At Better Health we’re always working with people of different ages and suffering from different types of pain, including chronic pain. That which has been hanging around for over 3 months. Lately I’ve been having to step back and simplify WHY it is that we feel pain. To help patients better understand why not all pain […]
Scoliosis is a condition of the spine, where normal vertical alignment is lost to varying degrees and replaced with side to side curvatures. Standard screening for scoliosis tends to only be sensitive for those children & adolescents who have severe and disabling lateral curves to the spine. Most often, mild to moderate cases may go […]
Scheuermann’s disease is less of a disease as such and more of a disorder. One feature is that the vertebra of the thoracic spine are misshaped in the form of a wedge creating an excessive rounding in the upper back. As with any disorder cases range from mild to moderate to severe and it is the more mild to moderate cases that often go undiagnosed and mismanaged. Ironically it is these milder cases that are most responsive to conservative chiropractic intervention.
People with Scheuermann’s disease classically present with poor posture, the result of an excessive rounding of the mid-back and shoulders causing the head to poke forwards and the lower back to hyper-extend. As a result of this postural distortion a whole range of other injuries, stresses and strains can occur. Most commonly people complain of neck, shoulder and lower back pain. Shoulder and low back injuries are very common amongst the more athletic sufferers.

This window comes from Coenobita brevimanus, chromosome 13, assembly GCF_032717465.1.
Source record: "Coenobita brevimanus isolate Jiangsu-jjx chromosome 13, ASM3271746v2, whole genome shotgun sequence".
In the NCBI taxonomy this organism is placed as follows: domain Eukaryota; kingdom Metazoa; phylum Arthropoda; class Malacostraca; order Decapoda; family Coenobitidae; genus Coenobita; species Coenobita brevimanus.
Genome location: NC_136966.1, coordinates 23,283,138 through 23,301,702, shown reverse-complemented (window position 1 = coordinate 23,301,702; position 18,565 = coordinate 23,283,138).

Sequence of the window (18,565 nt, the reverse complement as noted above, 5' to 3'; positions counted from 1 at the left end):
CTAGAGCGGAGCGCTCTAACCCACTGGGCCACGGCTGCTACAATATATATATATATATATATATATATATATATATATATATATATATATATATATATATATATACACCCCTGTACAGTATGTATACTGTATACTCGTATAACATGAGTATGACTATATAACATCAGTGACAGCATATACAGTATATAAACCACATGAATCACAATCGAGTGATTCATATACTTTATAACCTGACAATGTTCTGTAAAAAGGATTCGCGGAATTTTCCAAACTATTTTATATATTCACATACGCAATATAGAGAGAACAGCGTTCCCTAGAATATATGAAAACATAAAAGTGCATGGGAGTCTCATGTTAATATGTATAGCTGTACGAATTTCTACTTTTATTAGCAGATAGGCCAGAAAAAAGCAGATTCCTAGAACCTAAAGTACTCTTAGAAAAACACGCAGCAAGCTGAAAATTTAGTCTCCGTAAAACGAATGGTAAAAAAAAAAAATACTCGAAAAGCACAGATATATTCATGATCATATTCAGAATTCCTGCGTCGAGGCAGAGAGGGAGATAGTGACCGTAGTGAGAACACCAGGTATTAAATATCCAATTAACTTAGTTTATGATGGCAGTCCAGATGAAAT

The mistakes I have encountered in managing Scheuermann’s disease are 2 fold:
Chiropractic for back pain is a great place to start. Having said that, chiropractic when you don’t have back pain is even better. By the time you have back pain it has already gone too far.
Imagine a golf tee, a small piece of wood barely weighing a gram. But when you bent to pick it up after finishing the last hole, it may as well have been a 300kg barbell. You felt your back pop and now the searing spasm is setting in. How could such a little thing cause such a big problem? Read more
Shockwave treatment is quickly becoming the treatment of choice for chronic tendinopathies such as those involving the shoulder, elbow and foot. We are now seeing evidence that shockwave therapy has useful applications in the treatment of shin splints. Research conducted by Phillip Newman at the University of Canberra was recently reported on in the Sydney Morning Herald about this very application. Read more
Headaches are so common these days for some they are almost considered a normal part of everyday life. Just as with any other sort of pain, the headache is just the symptom of an underlying problem not the actual problem itself. Painkillers are not a solution, they are a cover-up. Even if the painkiller takes the pain away the cause of your headache is still there stressing your body until it causes a bigger and better problem to get hold of your attention. Read more
Neck pain is most commonly caused by forward head posture where the head is pushed forward of the base of support. This is turn promotes rounding of the mid-back and shoulders.